Monthly Archives: June 2011
Hacking has hit the headlines recently with the attack on Sony’s systems, and the personal information of millions of its customers being compromised. It has sent a shockwave through the IT sector, and has brought this issue to the attention of consumers; many of whom thought their information was safe in the hands of a corporation the size of Sony.
Recent research suggests that more than half of business executives believe external threats pose more of a problem than internal ones. Advanced Persistent Threats (APTs) are a growing concern among business leaders.
Smaller companies need to pay heed to the warnings signs that this sends out. Breaches in IT security are a threat to every business with any level of IT infrastructure that has access to the Internet, including intranets, extranets, remote working, and so on. For example, we recently worked with a company where someone had hacked into the server via a commonly used network port. They had installed a hacking tool that would then probe further external addresses for weaknesses and reinstall itself on those sites. With each successful attack, the tool would record the details of the network breached. On further investigation we found all the records with lists of IP addresses, usernames and passwords of all networks that had been accessed. Whilst the consequences may have been very serious, simple measures could have prevented all of these particular attacks from happening in the first place. In this instance, we alerted the company to the breach and helped them to protect their systems from future breaches and cyber attacks.
This incident and the Sony security breach highlights what is an increasingly worrying trend with hackers and spammers becoming ever more sophisticated and devious in how they manage to get around firewalls, anti-virus software and malware blocking software. Often the attacks are covert and a computer user is not aware of the attack until a seemingly innocent file is executed; allowing entry to hackers and viruses by the back door. Removable drives add to the potential threats, especially where there is no policy within a business guarding against the use of memory sticks and other removable drives and where these can be used. And this is without addressing the issues of data security and leakage (which is the subject for another blog in itself)!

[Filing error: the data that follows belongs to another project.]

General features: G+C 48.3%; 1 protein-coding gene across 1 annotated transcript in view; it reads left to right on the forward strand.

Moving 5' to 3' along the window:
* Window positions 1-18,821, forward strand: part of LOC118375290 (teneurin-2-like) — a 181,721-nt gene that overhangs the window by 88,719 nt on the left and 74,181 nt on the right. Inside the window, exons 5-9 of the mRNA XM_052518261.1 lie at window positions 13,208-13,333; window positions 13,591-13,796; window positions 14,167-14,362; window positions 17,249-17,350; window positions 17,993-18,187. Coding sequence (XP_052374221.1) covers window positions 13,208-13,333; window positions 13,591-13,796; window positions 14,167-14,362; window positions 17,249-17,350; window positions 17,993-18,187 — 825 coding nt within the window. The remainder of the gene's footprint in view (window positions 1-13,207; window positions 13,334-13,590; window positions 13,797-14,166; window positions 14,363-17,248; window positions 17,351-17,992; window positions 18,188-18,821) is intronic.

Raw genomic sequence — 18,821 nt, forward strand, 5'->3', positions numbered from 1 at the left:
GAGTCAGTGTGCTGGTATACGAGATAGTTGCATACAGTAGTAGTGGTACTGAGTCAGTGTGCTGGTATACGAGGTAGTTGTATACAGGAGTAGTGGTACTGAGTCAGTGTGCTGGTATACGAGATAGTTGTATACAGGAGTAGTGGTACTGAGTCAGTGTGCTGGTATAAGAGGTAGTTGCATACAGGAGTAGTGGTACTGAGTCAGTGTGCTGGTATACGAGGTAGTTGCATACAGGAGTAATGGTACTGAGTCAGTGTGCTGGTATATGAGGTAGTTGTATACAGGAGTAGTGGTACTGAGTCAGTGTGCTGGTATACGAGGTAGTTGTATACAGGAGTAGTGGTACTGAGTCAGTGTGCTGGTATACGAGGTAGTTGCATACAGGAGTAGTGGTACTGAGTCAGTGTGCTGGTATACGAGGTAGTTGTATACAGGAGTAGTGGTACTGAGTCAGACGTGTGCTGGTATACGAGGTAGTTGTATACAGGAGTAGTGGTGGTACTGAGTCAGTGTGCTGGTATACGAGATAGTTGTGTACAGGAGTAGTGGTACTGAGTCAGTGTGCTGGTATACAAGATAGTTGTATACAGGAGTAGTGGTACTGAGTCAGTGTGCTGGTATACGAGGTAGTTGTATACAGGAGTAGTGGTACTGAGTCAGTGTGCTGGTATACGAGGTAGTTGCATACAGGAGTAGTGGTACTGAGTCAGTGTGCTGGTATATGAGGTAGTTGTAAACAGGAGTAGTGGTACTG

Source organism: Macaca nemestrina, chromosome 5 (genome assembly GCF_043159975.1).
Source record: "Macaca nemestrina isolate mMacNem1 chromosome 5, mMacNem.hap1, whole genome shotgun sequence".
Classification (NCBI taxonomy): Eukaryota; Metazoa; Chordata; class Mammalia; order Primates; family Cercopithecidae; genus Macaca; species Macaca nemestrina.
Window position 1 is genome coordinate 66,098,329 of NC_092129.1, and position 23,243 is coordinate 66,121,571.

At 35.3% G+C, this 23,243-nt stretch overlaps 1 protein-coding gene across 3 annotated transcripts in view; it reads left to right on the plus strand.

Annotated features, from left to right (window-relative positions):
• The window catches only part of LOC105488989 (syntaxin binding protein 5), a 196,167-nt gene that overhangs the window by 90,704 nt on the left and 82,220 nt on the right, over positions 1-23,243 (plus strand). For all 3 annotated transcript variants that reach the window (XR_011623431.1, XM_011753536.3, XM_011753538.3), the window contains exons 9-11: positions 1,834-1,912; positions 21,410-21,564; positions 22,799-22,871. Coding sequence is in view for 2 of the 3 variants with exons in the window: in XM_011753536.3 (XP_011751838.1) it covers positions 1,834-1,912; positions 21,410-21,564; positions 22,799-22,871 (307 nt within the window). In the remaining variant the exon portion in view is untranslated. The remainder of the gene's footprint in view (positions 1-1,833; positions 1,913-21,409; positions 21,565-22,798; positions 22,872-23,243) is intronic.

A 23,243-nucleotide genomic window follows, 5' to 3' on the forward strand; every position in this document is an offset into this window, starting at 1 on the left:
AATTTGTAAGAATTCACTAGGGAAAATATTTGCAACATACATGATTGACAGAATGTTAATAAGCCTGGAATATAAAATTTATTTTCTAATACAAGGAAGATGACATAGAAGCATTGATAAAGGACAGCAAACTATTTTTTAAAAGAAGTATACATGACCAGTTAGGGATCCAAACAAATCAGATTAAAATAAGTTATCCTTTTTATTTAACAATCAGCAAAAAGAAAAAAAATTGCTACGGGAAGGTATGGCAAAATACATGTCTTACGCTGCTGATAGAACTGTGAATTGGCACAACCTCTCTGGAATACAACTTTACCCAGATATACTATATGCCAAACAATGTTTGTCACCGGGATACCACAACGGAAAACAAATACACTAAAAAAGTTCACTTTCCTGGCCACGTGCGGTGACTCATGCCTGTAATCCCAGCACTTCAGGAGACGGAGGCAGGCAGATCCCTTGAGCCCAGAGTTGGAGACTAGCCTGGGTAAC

So, what can you do to protect your small business IT systems? What you must remember is that the software and systems to beat IT security breaches are also becoming increasingly sophisticated, and with some forethought, planning and early action you can protect your IT, and keep it safe from future potential threats. This will ensure that you guard against network downtime, ensure business continuity and protect your corporate brand.
There are a number of key things a business can do to guard against threats. This includes keeping operating system and web browser software up to date with software patches and updates, installing a hardware firewall, investing in good quality anti-virus software. Likewise, using a reputable Internet-based spam filtering service and a good quality email filtering software are good starting points to stay protected.
Netmetix is celebrating its tenth year in the IT industry. We’ve seen many changes in that time, and also helped many businesses to protect themselves against security breaches and threats. The peace of mind we have provided our clients is invaluable.
There are simply too many areas to look at in depth in one blog, but for an overview of how you can protect yourself against IT threats, you can download our new ebook ‘What’s Bugging You: An introductory guide to IT security to protect your business’. Our book is aimed at giving businesses an insight into network security and what measures to take to avoid being harmed by the hackers.